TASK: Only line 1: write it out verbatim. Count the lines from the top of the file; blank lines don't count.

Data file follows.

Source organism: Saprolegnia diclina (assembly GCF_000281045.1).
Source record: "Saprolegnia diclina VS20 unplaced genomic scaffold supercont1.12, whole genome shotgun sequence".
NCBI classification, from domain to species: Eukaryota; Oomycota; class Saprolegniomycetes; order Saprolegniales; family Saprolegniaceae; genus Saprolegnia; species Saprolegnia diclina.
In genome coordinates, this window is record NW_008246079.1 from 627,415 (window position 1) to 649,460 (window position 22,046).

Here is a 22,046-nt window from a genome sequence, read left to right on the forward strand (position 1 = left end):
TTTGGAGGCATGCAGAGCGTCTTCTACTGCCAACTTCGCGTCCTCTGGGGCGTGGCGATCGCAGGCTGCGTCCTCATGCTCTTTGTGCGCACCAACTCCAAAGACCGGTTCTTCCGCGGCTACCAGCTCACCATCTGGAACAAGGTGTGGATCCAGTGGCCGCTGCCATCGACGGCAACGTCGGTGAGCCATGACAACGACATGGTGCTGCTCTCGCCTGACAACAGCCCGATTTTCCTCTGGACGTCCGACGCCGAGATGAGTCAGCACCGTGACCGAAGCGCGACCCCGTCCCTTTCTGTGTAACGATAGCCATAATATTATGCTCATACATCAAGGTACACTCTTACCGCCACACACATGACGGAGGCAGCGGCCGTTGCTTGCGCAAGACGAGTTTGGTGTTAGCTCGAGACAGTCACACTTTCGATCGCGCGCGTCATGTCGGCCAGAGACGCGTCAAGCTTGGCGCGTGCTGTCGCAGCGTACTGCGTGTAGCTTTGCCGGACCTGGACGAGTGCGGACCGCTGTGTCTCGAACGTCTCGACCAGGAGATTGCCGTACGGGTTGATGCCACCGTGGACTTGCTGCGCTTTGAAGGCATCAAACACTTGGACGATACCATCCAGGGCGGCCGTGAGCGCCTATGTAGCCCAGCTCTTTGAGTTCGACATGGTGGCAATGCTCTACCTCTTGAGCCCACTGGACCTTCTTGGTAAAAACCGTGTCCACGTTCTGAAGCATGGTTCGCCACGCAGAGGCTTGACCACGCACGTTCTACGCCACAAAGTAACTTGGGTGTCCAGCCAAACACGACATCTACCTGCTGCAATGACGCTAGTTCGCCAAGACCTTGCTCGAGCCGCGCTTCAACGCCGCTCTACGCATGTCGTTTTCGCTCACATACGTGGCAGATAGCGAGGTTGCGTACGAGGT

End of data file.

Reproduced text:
Source organism: Saprolegnia diclina (assembly GCF_000281045.1).